Buckner International was awarded a grant for nearly $1 million from the U.S. Agency for International Development Aug. 1 to develop programs in Guatemala that will provide permanent family solutions for orphans and vulnerable children.

The grant provides funding for a Buckner-initiated project called Fostering Hope Guatemala. The two-year project’s goals include deinstitutionalizing 103 young children, creating a permanency team of experts to manage children’s cases, training and equipping the Guatemalan government to develop foster care and kinship care programs and developing a system to manage and track data on children and foster families.

buckner logo“The ideas of foster care and formal kinship care are fairly new concepts in most places in the world,” said Randy Daniels, Buckner Vice President of International Resource and Program Development. “Guatemala is no exception. The current option in Guatemala for a child is, regardless of age, to be placed in institutional care. This grant provides the financial resources to move forward with a foster care and kinship care model that is based on best practices supported by research.”

Daniels said education will be an important component of the effort. “Buckner will be hosting seminars to train the highest government officials on the issues surrounding institutionalization of children and the benefits of family-based care. Buckner will also work with the government to develop a curriculum for training social workers and other professionals involved in all aspects of child placement.”

This award supports USAID’s investments in the newly signed ACTION PLAN FOR CHILDREN in ADVERSITY, the first whole-of-government strategic guidance on international assistance for children in adversity. The Action Plan has three principal objectives:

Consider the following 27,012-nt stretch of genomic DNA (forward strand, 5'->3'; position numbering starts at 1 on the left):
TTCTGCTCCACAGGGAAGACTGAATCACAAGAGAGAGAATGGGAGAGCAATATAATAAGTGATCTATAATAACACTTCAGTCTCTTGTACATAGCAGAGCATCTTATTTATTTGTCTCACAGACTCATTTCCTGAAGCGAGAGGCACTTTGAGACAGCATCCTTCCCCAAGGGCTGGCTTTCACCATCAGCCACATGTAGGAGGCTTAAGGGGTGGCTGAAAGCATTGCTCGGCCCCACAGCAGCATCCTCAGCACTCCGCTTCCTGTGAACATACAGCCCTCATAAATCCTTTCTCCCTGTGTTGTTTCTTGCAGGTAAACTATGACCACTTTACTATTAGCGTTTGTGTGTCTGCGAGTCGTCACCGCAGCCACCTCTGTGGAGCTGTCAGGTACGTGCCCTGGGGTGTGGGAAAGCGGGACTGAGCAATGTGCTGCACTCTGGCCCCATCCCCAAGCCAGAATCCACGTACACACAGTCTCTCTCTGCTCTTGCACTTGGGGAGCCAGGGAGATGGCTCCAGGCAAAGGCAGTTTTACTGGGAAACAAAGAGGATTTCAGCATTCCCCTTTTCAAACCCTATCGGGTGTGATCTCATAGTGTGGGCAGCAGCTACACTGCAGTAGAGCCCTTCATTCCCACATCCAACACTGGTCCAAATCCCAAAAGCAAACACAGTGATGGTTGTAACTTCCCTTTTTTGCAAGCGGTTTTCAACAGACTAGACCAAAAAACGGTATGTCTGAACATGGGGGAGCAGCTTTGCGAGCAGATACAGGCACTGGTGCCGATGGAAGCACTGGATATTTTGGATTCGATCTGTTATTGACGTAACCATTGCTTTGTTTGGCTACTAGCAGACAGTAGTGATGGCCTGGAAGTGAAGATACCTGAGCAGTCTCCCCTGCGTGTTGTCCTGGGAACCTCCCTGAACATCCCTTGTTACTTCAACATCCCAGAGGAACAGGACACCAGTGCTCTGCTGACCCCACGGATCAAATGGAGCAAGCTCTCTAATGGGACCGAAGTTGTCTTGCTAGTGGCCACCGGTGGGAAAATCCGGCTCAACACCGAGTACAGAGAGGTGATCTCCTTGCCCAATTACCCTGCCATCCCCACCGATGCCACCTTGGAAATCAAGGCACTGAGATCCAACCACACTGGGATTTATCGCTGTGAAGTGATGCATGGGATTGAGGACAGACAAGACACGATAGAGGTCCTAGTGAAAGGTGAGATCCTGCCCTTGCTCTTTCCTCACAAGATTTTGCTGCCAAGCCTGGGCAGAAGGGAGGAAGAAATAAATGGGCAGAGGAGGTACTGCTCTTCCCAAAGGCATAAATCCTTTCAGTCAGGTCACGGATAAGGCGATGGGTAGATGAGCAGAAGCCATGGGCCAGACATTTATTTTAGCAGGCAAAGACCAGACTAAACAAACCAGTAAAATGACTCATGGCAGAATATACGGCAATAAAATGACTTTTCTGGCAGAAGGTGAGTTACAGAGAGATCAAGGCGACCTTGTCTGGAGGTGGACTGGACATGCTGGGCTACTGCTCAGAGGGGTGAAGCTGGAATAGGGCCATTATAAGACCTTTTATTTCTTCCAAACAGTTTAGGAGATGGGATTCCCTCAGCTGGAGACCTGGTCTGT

1. Build Strong Beginnings: Increasing the percentage of children surviving and reaching full developmental potential.

2. Put Family Care First: Reducing the percentage of children living outside of family care.

3. Protect Children: Reducing the percentage of girls and boys exposed to violence and exploitation.

The Fostering Hope Guatemala award supports Objective 2, in efforts to reduce the percentage of children living outside of family care.

Buckner International is a global faith-based organization dedicated to transforming the lives of orphans, vulnerable children, families and elders in the United States and around the world. Founded in 1879 in Dallas, Texas, today Buckner serves more than half a million people in 18 countries worldwide through a variety of programs designed to protect children and build strong families.


Contact:

Scott Collins
Buckner International
+1 (214) 507-5834
Email 

Jul 13

Martiny Missionaries June 2014 Update

Cooking classes have been incredibly fun this month. Sharie has amazing patience working with the students and is doing a great job teaching them. This month they learned to make Mediterranean food, Gyro burgers, ice cream desserts and many other delicious meals.

This month we also assisted a mission team of Physical Therapists from the Village Church and the Cadanino in ministering to children who are at ABI, the government center for the severely physically and neurotically disabled.

We have continued having Bible classes with the teenage girls from Fundaninos in our home. Our memory work this month has been the Sermon on the Mount, and I am proud to say that almost all of them have memorized it.

At the Precious Moments school, we were blessed to receive a visit by a team from Orphan Outreach. They played games, did activities with the students and brought a huge donation of school supplies for the students and teachers.

​Our carpentry classes have really taken off. We have spent a long time working to get to this point, and it is exciting to see it finally paying off. Over the past month, we have been working on setting up the workshop in a way that makes it easier to teach the students.

​We built some new cabinets and worktables and also started exploring how to make wooden bracelets/bangles. They have been coming out beautifully. As part of our vocational training program, the students sell the products they make and all profits either go to them or are placed in savings. Everyone who has seen the bracelets and pens have loved them and we are in the process of updating our website so we can sell online.